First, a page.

Officials from the Ministry of Education, Technological and Vocational Training and the Ministry of Health and Wellness tour the Blackman and Gollop Primary School this morning. The school is et to reopen later this month. (Photo: Media Resource Department)

The Blackman and Gollop Primary School is set to welcome students of Classes Three and Four, when the Trinity Term starts on Tuesday, April 20.

It was officially handed over to the Ministry of Education, Technological and Vocational Training (METVT) today, after being decommissioned as an isolation centre for COVID-19 patients by the Ministry of Health and Wellness. The school was being utilised in this capacity from January 3 to March 19 of this year.

Officials from both ministries, along with representatives of the teaching staff and parent-teacher association toured the compound, which was thoroughly sanitised.

According to Supervisor of Environmental Services for Isolation Facilities, Romel Murphy, the “clean first and disinfect after” process was carried out in accordance with the protocols of the Ministry of Health and Wellness.

“We would’ve used Clorox 1:10 solution as stated in the policy of the Ministry of Health. [This was] done room by room. We cleaned from high to low and we ensured we did the process twice.

“We did a first cleaning, then we came back and did a power washing of the entire school and then disinfected. So for those who may have concerns, let me assure you that the Housekeeping Department would’ve done a fantastic job to ensure that the school is clean, safe and ready to be handed over to the Ministry of Education,” Mr. Murphy assured.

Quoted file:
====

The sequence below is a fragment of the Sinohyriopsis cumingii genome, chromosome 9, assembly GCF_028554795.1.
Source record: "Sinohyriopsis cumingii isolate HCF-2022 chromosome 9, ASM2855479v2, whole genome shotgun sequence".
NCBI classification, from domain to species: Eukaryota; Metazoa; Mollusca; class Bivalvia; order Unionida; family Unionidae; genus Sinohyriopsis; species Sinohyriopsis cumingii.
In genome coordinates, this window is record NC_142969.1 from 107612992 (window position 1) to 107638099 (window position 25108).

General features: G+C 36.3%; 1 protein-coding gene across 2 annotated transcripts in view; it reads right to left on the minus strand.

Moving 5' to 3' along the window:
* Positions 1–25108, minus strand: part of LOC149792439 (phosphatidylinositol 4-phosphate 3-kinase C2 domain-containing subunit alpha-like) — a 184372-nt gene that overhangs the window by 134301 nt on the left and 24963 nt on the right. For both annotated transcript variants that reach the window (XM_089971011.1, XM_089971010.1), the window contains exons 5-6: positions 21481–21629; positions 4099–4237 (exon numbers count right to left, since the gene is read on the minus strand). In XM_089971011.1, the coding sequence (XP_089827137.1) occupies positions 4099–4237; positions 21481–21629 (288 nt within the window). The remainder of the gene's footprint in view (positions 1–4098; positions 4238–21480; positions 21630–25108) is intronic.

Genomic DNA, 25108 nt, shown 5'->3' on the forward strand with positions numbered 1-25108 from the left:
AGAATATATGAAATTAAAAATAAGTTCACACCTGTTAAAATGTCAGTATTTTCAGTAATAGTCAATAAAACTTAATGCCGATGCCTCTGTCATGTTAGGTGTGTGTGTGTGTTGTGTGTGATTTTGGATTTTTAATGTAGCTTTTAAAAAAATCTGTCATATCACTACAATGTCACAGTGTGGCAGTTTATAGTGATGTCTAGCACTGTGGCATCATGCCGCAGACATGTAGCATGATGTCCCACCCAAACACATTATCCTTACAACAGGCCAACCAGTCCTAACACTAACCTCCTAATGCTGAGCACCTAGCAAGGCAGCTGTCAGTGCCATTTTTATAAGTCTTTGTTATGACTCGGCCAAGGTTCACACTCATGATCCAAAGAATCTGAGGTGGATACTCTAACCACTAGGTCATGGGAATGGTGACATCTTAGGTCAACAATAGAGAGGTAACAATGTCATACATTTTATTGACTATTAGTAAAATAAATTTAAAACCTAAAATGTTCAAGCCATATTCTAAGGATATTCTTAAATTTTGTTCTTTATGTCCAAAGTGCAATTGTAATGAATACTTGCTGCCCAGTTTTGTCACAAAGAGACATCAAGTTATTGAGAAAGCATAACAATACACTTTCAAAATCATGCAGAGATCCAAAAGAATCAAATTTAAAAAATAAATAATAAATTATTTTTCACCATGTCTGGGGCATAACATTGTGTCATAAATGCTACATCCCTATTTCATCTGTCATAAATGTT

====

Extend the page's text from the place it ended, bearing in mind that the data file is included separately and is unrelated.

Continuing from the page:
Acting Chief Education Officer, Joy Adamson, said the METVT was “very pleased” with the work done to ensure students and school staff at the Staple Grove, Christ Church institution were returning to a safe environment. 

“When we got the call in January that [the Ministry of Health] needed the school, we said sure, and we put things in place. Luckily, we were working online, so it didn’t displace the children at that particular point in time, but we’re getting it back at a time when we’re looking to get back into school,” Mrs. Adamson stated, noting that the Barbados Defence Force was also assisting teachers with setting up the classrooms.

Meanwhile, Acting Chief Operations Officer at the Queen Elizabeth Hospital, Louise Bobb, thanked the Ministry of Education, and by extension the teachers, parents and students of Blackman and Gollop Primary for being “selfless” in allowing the school to be utilised again as isolation centre in the face of this “unpredictable” viral illness.

Ms. Bobb noted that in addition to decontaminating the school, health authorities made sure it was handed back over to the Ministry of Education in “impeccable condition”.  

nya.phillips@barbados.gov.bb

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